Giving company management to three of his adult children — Donald Jr., Eric and Ivanka — would leave open the potential for Trump to make presidential decisions for their benefit. The children have already played a key part in Trump’s governing preparations, serving on the transition team now selecting key appointees and sitting in on meetings with foreign heads of state.

If Trump’s family does take over management of the business, Norman Eisen, the chief White House ethics lawyer for President Obama from 2009 to 2011, said that an “ethics firewall” would need to be put in place to combat the “risk of improper preferential relationships and treatment for the Trump Organization with the United States government and foreign ones.”

Republican National Committee Chairman Reince Priebus said Wednesday on MSNBC’s “Morning Joe” that he was not “ready to reveal” whether the move would include Trump truly severing ties to his business or whether he would simply leave the day-to-day operations to the three children.

“It’s not the easiest thing to work out,” Priebus said. “What you see in those tweets is the person at the top that understands and is willing and showing the American people that he’s working hard on it and he’s taking it seriously.”

The weeks since Trump’s electoral victory have been marked by a series of revelations about the mixing of his private ventures and public ambitions.

Trump welcomed a group of Indian business executives to meet with him and his family at Trump Tower, where talk turned to the potential for new real estate deals. Trump and his daughter Ivanka met with Japanese Prime Minister Shinzo Abe during Trump’s first meeting as president-elect with a foreign head of state.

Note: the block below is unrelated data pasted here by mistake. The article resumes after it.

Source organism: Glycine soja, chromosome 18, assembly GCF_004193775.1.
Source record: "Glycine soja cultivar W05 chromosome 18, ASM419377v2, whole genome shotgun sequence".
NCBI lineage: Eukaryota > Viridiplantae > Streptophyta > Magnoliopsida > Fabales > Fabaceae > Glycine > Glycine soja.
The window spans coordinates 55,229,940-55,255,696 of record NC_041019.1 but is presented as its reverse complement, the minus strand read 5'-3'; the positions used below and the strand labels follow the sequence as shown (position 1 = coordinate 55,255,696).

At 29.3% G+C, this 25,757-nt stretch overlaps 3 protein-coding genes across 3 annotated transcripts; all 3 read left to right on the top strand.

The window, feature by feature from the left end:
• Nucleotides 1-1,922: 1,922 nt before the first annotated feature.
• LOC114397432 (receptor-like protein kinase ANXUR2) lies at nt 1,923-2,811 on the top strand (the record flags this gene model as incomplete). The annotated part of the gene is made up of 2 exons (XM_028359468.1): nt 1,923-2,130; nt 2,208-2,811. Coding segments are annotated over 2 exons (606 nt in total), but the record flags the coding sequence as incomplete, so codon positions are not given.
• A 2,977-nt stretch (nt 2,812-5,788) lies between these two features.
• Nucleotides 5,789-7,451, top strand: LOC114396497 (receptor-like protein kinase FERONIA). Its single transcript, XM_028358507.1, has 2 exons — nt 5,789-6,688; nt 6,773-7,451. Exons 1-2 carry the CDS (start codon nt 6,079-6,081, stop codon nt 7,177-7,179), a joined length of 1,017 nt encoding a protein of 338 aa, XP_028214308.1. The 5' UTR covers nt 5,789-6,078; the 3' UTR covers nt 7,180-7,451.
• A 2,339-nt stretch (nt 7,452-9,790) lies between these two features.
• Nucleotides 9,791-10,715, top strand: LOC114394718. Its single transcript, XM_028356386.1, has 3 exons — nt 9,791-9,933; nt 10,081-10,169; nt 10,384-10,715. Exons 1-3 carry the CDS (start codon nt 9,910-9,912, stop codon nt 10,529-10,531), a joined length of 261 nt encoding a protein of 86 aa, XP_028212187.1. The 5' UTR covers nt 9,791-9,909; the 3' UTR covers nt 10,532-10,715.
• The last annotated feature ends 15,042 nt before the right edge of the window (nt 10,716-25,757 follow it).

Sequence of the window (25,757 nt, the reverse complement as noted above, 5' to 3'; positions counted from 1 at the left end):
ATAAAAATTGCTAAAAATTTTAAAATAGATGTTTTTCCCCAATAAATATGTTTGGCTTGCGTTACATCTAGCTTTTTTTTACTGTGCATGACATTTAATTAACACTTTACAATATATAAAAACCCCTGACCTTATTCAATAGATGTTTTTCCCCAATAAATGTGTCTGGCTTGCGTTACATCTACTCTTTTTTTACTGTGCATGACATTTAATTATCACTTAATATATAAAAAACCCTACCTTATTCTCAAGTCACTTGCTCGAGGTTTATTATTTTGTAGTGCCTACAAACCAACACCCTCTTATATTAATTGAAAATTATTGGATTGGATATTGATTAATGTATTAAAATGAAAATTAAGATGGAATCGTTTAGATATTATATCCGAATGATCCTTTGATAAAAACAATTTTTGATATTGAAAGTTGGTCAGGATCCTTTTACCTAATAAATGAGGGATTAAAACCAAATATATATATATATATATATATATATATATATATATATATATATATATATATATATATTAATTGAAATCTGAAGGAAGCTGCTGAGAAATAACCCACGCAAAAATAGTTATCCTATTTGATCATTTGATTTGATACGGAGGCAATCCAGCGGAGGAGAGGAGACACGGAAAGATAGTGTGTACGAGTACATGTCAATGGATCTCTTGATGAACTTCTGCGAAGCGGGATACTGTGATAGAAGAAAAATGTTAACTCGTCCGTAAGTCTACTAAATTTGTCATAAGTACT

His company, the Trump Organization, has over the years sealed lucrative real estate and branding deals for business in at least 18 countries and territories around the world, including in places where the United States has sensitive diplomatic ties, such as Turkey, Azerbaijan and India.

Trump’s company is also pitching foreign diplomats on his new luxury hotel in Washington as a place to book rooms and hold meetings. But such entreaties eventually could run afoul of an “emoluments” clause in the U.S. Constitution that bars the president from accepting gifts from foreign leaders — even if he is not actively running the company.

Buffeted by entanglement worries, Trump has largely dug in, arguing “the law’s totally on my side, meaning, the president can’t have a conflict of interest,” in an interview last week with the New York Times.

“In theory I could run my business perfectly, and then run the country perfectly,” Trump said. “But I would like to do something. I would like to try and formalize something, because I don’t care about my business.”

Peter Schweizer, a conservative author who raised alarms in the book “Clinton Cash” about Hillary Clinton’s possible conflicts of interest because of donations to her family’s foundation, said Trump will face an equally skeptical public, not just about his entanglements but also about those of his children.

“It’s incumbent on the president of the United States, particularly one who is seemingly committed to ‘draining the swamp,’ to remove any questions about financial transactions involving him or his family,” said Schweizer, who is also close to Trump senior adviser Stephen K. Bannon, who served as chairman of the Government Accountability Institute, where Schweizer is president.

Michael Toner, who served as general counsel to the Bush-Cheney transition in 2000, recalled the 10-week post-election period as a time for setting broad ethical policy — and considering specific safeguards for the incoming president — that would set the tone for the incoming administration.

At the time of the Kennedy-Johnson transition, Lyndon B. Johnson separated himself from the Texas radio stations he operated, creating a blind trust and removing himself, at least officially. After his election in 1976, Carter set up elaborate arrangements to remove himself from the family peanut business, its management and knowledge of day-to-day decisions.

Rosalind S. Helderman and Jonathan O’Connell contributed to this report.